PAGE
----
The effects of zaprinast plus Sch-23390 on D1R localization was examined in control and PAN-NS groups using double-immunofluorescence staining of renal tubules by confocal microscopy technique (Figures 5(a)–5(f)). As can be observed, D1R immunostaining was detected on the apical plasma membrane of renal tubule cells from vehicle-infused control animals (Figure 5(a)). By contrast, D1R immunostaining was absent on the apical plasma membrane of renal tubule cells from vehicle-infused PAN-NS rats (Figure 5(d)). After infusion of PDE5 inhibitor, zaprinast, D1R immunostaining in control group was unaltered. Interestingly, D1R immunostaining was detected on the plasma membrane of renal tubule cells from zaprinast-infused PAN-NS rats with a distribution similar to that of the corresponding control group, thus suggesting a cGMP-induced translocation of D1R toward the apical plasma membrane in zaprinast-treated PAN-NS rats (Figure 5(e)). After infusion of the D1R antagonist, Sch-23390, D1R immunostaining on the apical plasma membrane of renal tubule cells disappeared in both control and PAN-NS rats (Figures 5(c) and 5(f)).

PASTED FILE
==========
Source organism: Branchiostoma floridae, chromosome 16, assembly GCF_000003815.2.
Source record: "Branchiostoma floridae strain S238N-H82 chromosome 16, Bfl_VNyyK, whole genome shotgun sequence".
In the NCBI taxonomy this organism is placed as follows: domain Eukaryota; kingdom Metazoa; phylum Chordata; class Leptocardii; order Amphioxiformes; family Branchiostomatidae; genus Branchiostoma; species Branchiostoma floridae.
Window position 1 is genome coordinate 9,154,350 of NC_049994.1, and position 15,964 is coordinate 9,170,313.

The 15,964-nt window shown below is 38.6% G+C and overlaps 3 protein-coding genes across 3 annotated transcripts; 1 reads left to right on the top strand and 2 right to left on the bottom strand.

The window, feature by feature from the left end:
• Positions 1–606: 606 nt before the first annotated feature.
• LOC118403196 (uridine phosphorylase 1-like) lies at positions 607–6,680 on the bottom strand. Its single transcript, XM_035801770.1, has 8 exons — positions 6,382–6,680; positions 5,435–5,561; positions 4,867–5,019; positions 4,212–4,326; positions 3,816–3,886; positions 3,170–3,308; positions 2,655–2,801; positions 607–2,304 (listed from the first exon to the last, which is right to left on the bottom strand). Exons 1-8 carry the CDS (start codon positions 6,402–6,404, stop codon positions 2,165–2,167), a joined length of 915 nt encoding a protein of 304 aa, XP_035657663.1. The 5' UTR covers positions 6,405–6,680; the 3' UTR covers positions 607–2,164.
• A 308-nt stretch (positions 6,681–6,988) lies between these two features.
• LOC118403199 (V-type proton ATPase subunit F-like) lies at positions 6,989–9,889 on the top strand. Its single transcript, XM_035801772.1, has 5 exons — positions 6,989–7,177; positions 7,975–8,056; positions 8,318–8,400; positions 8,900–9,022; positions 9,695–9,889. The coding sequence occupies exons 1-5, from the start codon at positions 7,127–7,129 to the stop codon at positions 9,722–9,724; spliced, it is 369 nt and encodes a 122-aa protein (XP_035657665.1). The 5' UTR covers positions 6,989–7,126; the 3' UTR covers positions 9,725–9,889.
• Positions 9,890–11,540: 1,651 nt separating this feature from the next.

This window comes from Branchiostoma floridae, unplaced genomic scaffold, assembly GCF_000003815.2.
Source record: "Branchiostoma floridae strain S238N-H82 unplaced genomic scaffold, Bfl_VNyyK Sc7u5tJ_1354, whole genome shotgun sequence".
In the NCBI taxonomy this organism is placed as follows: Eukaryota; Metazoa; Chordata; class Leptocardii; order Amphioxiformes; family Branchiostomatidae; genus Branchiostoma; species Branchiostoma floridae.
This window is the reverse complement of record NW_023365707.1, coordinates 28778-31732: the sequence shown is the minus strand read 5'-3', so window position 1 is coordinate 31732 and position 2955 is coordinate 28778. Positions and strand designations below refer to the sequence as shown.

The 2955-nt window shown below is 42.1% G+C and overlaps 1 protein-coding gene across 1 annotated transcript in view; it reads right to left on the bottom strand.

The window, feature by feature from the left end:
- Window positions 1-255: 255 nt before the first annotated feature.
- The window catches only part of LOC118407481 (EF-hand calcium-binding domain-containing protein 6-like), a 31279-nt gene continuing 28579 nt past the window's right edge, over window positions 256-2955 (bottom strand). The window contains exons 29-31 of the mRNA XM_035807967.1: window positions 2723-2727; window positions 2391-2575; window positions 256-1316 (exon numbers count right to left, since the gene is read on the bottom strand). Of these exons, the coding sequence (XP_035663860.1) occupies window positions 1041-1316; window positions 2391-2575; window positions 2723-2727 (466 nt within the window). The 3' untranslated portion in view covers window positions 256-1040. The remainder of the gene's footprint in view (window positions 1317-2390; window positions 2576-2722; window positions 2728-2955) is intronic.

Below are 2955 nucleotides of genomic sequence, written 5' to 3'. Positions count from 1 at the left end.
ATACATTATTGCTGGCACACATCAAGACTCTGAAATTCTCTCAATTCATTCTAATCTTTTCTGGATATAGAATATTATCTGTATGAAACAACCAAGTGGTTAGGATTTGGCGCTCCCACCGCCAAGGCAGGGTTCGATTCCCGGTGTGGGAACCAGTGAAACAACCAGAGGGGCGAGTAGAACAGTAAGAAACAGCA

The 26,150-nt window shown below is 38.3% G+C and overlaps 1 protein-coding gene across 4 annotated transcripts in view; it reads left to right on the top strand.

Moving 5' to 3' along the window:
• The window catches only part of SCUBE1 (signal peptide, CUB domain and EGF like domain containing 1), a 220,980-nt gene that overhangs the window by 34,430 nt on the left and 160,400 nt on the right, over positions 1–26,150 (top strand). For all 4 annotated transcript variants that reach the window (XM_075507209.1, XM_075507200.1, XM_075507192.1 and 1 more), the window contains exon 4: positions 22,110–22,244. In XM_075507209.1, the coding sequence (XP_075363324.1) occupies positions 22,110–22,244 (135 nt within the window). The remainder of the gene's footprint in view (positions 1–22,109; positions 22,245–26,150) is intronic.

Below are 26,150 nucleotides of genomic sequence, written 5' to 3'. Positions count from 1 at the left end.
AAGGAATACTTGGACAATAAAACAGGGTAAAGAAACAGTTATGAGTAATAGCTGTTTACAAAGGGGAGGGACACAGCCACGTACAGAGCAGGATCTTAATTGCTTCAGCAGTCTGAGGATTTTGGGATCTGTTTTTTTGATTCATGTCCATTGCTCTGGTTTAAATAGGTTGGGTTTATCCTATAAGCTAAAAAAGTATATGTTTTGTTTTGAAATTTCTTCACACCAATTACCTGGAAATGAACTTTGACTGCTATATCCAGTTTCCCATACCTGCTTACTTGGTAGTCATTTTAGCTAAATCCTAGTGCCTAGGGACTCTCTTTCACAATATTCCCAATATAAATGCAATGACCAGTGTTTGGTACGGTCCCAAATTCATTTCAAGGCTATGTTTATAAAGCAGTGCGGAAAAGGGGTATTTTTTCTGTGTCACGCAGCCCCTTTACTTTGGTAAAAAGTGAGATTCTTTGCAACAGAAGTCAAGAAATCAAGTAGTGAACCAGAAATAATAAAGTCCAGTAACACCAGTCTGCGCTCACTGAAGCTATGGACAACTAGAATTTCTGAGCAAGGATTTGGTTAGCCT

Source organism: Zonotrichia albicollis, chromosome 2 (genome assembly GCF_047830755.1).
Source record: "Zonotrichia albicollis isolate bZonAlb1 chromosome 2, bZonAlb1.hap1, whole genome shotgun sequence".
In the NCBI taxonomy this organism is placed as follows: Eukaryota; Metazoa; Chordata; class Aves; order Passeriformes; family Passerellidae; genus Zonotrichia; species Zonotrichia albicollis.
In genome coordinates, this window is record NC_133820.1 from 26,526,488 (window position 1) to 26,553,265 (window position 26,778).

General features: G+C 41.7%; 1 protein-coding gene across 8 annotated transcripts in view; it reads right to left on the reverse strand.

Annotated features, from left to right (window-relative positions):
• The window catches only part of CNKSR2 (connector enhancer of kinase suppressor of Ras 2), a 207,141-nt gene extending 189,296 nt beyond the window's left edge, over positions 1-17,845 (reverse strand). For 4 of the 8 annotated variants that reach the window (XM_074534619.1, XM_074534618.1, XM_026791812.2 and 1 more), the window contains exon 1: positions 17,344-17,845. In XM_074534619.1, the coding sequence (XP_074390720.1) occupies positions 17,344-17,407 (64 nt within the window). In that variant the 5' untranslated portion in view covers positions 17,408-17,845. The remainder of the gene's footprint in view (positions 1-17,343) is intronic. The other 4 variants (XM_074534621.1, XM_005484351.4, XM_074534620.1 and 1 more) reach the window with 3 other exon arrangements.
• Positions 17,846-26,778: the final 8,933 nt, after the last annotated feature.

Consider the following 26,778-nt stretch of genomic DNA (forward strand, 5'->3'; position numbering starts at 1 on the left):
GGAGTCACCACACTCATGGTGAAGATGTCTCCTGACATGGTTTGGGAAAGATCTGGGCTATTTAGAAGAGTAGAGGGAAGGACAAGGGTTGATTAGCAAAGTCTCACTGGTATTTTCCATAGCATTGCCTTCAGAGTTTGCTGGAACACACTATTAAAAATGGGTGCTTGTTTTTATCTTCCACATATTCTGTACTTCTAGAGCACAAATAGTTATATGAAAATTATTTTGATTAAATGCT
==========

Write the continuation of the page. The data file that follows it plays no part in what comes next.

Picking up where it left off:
4. Discussion

Our study provides new insights on the intrarenal alterations responsible for sodium retention of nephrotic edema induced by PAN administration in rats. Firstly, the abundance of D1R, their specific activity, and subcellular localization are altered in renal tubules of PAN-NS rats. Secondly, the natriuretic response observed in PAN-NS rats during infusion of the PDE5 inhibitor, zaprinast, was accompanied by an increased translocation of D1R from the cytosol of the renal tubular cells towards the plasma membrane [18]. These data, when viewed collectively with the finding that, in PAN-NS rats, the natriuretic response resulting from inhibition of enhanced cellular cGMP catabolism was blunted when the D1R antagonist Sch-23390 was simultaneously administered, support the notion that renal dopamine and D1R contribute to the in vivo natriuretic effect associated with corrected resistance to ANP in experimental NS.